I’ve heard numerous times that the Lebanese presidential vacancy is very dangerous to the country and to the whole Levant Region. Yes, the Lebanese president is the only leader Christian of the Middle East and symbolically, he represents much more that the power granted to him by the constitution ; constitutionally, the president is a weak voice within the Political scene. Here’s how Jean Aziz put it on Al Monitor.
The Lebanese Constitution stipulates that if the presidency becomes vacant, the powers of the president are conveyed to the council of ministers. Note that the presidential powers themselves are not decisive and cannot stop the work of the system. The president can attend meetings of and preside over the council of ministers, but he doesn’t decide its agenda nor vote on its decisions. If he opposes a cabinet decision, he may only request that it be reviewed. If the council of ministers insists on that decision, it will go into effect two weeks after it was approved, whether or not the president agrees.
The same applies to parliament. The constitution gave the president the power to only publish the laws passed by parliament, and if he opposes a law, he may also return it to parliament for reconsideration. Yet, if a parliamentary majority insists on the law, it takes effect in one month at the most, whether or not the president agrees.
Thus, according to the constitution, the Lebanese system can, to a great extent, operate normally without a president.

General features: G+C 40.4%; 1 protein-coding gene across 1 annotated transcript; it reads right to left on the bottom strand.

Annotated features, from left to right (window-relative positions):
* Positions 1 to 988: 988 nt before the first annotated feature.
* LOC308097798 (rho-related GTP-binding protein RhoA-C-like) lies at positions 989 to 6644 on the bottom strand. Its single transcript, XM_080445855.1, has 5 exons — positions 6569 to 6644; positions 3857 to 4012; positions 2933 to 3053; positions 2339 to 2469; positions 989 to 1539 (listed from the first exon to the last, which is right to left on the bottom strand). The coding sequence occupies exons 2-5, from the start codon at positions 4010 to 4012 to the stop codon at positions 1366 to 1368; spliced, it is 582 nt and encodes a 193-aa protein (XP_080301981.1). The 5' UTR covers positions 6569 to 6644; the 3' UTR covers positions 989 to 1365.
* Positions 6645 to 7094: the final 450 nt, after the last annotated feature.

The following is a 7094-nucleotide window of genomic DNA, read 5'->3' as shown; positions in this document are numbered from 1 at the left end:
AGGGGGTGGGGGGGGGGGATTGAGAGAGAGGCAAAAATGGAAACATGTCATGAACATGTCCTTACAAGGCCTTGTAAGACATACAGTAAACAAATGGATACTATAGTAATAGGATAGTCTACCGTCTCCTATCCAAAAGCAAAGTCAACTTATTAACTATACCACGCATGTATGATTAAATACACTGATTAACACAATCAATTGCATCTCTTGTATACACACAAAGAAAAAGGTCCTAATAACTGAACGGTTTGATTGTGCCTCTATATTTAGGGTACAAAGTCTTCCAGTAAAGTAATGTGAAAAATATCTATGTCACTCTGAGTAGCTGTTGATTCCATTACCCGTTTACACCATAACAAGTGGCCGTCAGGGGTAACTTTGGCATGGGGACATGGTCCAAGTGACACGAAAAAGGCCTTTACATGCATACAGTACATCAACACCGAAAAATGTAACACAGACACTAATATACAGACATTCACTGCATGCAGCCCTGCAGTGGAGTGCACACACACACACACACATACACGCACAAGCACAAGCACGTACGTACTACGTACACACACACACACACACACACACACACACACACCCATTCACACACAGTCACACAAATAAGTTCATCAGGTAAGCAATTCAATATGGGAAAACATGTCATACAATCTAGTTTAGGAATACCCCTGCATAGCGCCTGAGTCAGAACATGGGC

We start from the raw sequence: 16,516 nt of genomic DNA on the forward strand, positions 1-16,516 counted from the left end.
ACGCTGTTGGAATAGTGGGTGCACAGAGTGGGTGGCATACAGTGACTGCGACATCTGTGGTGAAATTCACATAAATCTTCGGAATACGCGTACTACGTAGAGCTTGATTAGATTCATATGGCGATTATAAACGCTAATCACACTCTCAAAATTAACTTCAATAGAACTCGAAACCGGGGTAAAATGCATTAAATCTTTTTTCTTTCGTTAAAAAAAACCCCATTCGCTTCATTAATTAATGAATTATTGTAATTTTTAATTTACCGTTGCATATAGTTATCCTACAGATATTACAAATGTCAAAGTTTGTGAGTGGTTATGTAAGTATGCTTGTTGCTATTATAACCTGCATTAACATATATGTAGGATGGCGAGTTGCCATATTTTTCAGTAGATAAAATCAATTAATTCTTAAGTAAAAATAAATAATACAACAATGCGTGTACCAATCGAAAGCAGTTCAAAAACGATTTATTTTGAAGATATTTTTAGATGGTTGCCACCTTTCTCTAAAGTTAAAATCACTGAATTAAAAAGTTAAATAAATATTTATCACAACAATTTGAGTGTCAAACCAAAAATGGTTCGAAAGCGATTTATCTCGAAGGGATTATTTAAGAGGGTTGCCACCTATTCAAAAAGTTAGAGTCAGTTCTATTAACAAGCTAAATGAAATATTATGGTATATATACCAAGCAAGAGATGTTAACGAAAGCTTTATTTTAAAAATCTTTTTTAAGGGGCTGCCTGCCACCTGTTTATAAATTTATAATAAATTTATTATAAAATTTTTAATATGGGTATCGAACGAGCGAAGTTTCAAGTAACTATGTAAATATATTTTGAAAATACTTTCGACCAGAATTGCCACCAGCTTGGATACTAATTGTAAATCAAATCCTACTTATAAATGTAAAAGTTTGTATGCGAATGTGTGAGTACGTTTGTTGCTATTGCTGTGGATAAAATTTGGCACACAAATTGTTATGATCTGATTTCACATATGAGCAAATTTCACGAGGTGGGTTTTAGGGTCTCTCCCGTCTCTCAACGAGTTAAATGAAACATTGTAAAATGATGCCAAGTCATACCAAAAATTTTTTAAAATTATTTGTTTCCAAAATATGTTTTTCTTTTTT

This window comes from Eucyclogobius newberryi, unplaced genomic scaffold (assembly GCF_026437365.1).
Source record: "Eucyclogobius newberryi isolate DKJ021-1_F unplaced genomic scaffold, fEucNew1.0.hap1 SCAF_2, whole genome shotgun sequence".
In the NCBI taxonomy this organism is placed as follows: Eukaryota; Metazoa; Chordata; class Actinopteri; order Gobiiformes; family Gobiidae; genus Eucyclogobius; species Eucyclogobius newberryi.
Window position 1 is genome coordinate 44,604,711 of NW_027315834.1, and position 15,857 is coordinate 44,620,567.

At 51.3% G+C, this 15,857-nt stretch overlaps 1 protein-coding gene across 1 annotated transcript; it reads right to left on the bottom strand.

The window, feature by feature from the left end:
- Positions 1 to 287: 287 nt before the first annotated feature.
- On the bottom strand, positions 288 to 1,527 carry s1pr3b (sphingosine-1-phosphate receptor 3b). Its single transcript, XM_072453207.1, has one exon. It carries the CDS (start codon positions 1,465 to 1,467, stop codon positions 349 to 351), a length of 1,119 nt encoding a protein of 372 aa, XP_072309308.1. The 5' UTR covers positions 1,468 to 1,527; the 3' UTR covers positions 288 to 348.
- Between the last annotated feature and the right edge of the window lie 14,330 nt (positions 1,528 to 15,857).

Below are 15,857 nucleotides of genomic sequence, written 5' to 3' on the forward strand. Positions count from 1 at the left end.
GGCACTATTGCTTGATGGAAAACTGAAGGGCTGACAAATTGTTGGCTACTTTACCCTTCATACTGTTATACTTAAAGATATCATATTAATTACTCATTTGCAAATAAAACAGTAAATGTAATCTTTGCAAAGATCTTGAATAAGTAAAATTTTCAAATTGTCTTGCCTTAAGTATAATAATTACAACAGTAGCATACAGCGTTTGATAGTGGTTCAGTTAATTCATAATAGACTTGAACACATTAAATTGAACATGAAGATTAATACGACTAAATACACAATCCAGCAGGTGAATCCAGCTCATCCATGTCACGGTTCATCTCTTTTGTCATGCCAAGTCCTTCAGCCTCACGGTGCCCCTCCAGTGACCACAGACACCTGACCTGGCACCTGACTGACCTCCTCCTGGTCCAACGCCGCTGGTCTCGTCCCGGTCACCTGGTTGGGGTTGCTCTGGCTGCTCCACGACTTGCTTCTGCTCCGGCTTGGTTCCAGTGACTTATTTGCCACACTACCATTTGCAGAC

Let us admit the fact that not having a president right now isn’t the end of the world. And this vacancy won’t attract more terrorists into the country to fill up this chair. IS and the like will attack Lebanon, president or not.
Do we need a president ?
Our sectarian system (the National pact) gives Sunni, Shiites and Christians roles. The PM must be a Sunni, the president of the Parliament a Shiite and the President a Christian. If we want to talk “Sectarian” (which I hate) yes, we do need a Christian voice within the leadership. And if this nonsense national pact shall continue, I believe the president role must be stronger to “compete” with Sunni and Shiite voices.
In a better world, the leaders would be chosen without looking at their Sects.
In a less better world, still sectarian, I believe that those positions must be rotatory and the President must be elected by Universal suffrage. Let us have faith in ourselves and our ability to choose a president by only ourselves.
The president would have programs and ambitions for all the regions, not his hometown nor the towns and provinces of his sect. He shall have a campaign free of corruption and a program that aims to bring equality and justice for all.
If we believe that the votes will be bought to represent another sect, exemple : A Christian President that is “the favorite of Shiites”, then we are truly lost. We have to believe in ourselves and our ability for real change.
Perhaps if we are obliged by the constitution to vote for a president that doesn’t have the same religion, we can be ready for a fully secular government, parliament, and presidency.
Enough with the pre-arranged president that represents nothing.